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Destructive Otologic Foreign Body: Dangers of the Expanding Bead

Megan Sterling, DO1,2; Pamela Mudd, MD, MBA1
[+] Author Affiliations
1Department of Otolaryngology, Children’s National Medical Center, Washington, DC
2Department of Otolaryngology, Walter Reed National Military Medical Center, Bethesda, Maryland
JAMA Otolaryngol Head Neck Surg. 2016;142(9):919-920. doi:10.1001/jamaoto.2016.1870.
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This case series examines the dangers of superabsorbent polymer beads to otologic structures in the external auditory canal.

Foreign bodies of the external auditory canal (EAC-FB) are a common presentation to the emergency department (ED), with an estimated 280 000 visits from 2008 to 2012 in the United States.1 Cases are evaluated and treated with irrigation, suction, or surgical instrumentation. Otic drops are given if there is secondary canal trauma or inability to remove EAC-FB.2 One-third of patients require otolaryngology referral; 75% of these referrals consist of round or firm objects best removed under otomicroscopy and are seen on a less urgent basis. Expedient evaluation is indicated in cases associated with infection secondary to canal trauma from unsuccessful removal.3 Urgent referral is indicated for materials with potential for destruction, such as button batteries. Two patients were diagnosed with an EAC-FB that expanded within the ear canal leading to tympanic membrane (TM) perforation, ossicular erosion, and in a prolonged case, otic capsule erosion resulting in permanent auditory and vestibular loss. The FB in each case was identified as a water-expanding bead marketed as a children’s toy.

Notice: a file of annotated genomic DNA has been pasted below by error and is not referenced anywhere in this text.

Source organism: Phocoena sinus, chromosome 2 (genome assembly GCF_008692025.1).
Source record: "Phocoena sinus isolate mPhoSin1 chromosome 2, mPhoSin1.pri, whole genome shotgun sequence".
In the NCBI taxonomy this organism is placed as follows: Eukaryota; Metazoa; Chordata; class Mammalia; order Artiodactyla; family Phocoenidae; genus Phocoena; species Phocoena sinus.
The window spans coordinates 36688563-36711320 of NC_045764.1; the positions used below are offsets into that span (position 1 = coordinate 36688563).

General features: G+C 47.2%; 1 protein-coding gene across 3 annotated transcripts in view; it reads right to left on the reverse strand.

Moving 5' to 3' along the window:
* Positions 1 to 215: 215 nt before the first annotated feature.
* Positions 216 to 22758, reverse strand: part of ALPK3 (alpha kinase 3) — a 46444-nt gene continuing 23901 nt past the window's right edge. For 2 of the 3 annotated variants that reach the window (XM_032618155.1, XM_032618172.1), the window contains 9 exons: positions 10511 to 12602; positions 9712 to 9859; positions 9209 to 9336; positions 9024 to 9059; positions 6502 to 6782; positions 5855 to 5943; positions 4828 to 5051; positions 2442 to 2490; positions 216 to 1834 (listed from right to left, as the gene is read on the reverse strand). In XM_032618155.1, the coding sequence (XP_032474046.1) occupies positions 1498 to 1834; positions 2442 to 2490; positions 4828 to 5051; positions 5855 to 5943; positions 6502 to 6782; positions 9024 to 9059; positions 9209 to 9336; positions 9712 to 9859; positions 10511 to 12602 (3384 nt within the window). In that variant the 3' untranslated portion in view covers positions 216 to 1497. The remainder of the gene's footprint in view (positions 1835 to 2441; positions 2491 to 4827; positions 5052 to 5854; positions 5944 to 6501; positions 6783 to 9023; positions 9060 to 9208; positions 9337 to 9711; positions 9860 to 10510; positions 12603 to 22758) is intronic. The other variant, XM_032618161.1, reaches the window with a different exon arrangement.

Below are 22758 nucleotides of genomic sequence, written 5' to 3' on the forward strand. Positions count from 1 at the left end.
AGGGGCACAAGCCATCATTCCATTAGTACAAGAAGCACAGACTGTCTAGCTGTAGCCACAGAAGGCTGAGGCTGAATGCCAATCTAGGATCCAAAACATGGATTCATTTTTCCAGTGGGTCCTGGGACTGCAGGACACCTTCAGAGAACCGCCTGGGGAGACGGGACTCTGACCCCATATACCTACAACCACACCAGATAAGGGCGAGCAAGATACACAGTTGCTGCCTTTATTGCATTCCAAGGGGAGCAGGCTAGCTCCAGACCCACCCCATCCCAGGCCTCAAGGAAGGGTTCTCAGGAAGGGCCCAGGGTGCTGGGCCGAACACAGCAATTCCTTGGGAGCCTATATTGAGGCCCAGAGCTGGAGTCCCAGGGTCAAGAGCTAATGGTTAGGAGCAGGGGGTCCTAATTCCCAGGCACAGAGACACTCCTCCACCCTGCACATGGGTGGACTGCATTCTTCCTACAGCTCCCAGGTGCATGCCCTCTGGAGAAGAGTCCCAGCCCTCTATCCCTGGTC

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Figure 1.
Computed Tomography (CT) and Magnetic Resonance Imaging (MRI) of the Destructive Otologic Foreign Body

A, Axial CT images of the right temporal bone at initial presentation. Thickening of soft tissue within the external auditory canal (EAC) (asterisk). B, Axial CT images of the right temporal bone 10 weeks after initial presentation. There is erosion of the tympanic plate and anterior mastoid. A linear hyperdensity in the EAC (arrowhead) likely represents a displaced fragment of the tympanic plate. Axial (C) and Coronal (D) fat-saturated T2-weighted MRI of the same patient prior to biopsy. Both images demonstrate a 9.0 mm T2-hyperintense, spherical lesion suspicious for a foreign body and is found in the expected location of the middle ear cavity. The EAC measured diameter is 5.9-mm, indicating the foreign body had expanded after insertion. Imaging was obtained 10 weeks after initial presentation.

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Figure 2.
Store-bought Superabsorbant Polymer Beads Before and After Exposure to Liquid Medium

Water beads or jelly beads are water expandable toys marketed to children for play, arts and crafts, and sensory play as well. When small (0.1-0.2 mm) the bead is hard and once exposed to water or liquid the bead grows to about 9 mm in diameter, becomes gel-like and breaks apart somewhat easily.

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